Some players prefer longer racquets. Here is my Yonex VCORE 98+ Review. A relatively maneuverable racquet that offers good power and spin.
I was not alone in doing this Yonex VCORE 98+ review. It was tested also by four other players, all advanced players around 5.5 NTRP. They all enjoyed this racquet a lot. Two players were ready to make the switch, while the other two preferred the standard length Ezone 98 for better maneuverability. We tested the racquet with Yonex Poly Tour Rev 1.25 strung at 51 lbs. It’s the suggested string of the new line of Yonex VCORE racquets. (Click any of these links to read or watch my review).
The Yonex VCORE 98+ retails at $239 on Tennis Warehouse and 349 AUD on Tennis Only, but is sadly not yet available on Tennis Warehouse Europe. From what I’ve heard it’s tougher to sell extended racquets in Europe than in the US for example. Not sure why. Ps. If you purchase anything through these links, I get a small commission which will help sustain Tennisnerd. Thanks. Ds.
There is nothing out of the ordinary here compared to the VCORE 98. Just longer and with a higher swing weight (naturally). Mine had a slightly lighter spec, which actually made the racquet easier to maneuver. It came in at 324g with an overgrip (so 319g without) and a 32.6 cm balance leading to a 327.5 SW. The lower swing weight made most of us happy. It was one of the easiest extended racquets I’ve used as they usually go up towards 335-340 in swing weight when they’re extended to 27.5 inches.
|Head Size:98 in / 632.26 cm
|Length:27.5in / 69.85cm
|Strung Weight:11.4oz / 323g
|Balance:13.18in / 33.48cm / 5 pts HL
|Beam Width:22.5mm / 23mm / 21mm
|Grip Type:Yonex Synthetic
|String Tension:45-60 pounds
How does it play?
The Yonex VCORE 98+ plays like the VCORE 98 but with a bit better plow-through, stability, and power on serve. The stiffness level was about the same, crisp/stiff and muted but not harsh on the arm. Good power, but not too much. The spin potential is nice and you have a clear sense of where the ball is going on all strokes. One of my hitting partners has decided to make the switch to this frame straight away from the Pure Strike gen 3 16×19. Like me, he is not the tallest guy, so the extra power he got on serves convinced him.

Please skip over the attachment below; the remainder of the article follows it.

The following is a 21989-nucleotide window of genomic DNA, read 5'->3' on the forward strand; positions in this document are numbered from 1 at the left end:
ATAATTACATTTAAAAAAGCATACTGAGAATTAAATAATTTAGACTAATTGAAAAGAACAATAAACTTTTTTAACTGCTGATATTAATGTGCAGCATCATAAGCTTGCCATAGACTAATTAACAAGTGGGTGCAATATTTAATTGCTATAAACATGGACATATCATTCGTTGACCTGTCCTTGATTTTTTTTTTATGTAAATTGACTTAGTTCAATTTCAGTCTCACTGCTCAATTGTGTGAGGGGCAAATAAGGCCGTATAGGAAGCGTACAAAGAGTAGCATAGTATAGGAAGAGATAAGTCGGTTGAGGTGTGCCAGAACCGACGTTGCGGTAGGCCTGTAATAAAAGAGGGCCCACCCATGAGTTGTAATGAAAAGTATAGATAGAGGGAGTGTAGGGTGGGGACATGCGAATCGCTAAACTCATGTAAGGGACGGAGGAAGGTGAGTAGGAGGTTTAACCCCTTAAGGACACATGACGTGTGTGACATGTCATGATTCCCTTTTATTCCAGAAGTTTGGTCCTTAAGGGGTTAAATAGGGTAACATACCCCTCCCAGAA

I personally prefer a slightly less muted feel in the string bed, but I heard no complaints about that from the other play-testers, so maybe that just means I’ve become a racquet snob :) The power on serves was the most intoxicating thing for me and it handled flat shots really well. You could really blaze the ball through the court for a winner if you time it well.
I think extended racquets generally work better for players with double-handed backhands and that was the case also in this play-test. I struggled a bit with timing at first on that wing, while the other players (all two hands) got straight into the groove with this racquet. Yes, two struggled a bit with the power level, but after a while, they were all dialed in and thought this was a contender for the next frame of choice.
I personally prefer the Ezone 98 for its ease of use and maneuverability but for an advanced player that wants extra pop on serve and groundstrokes, this frame needs to be taken into consideration. Thumbs up to Yonex that they keep creating these extended versions of their bestselling racquets. If you haven’t tried a longer frame, I think it’s a great idea to demo one – it might be what’s right for you.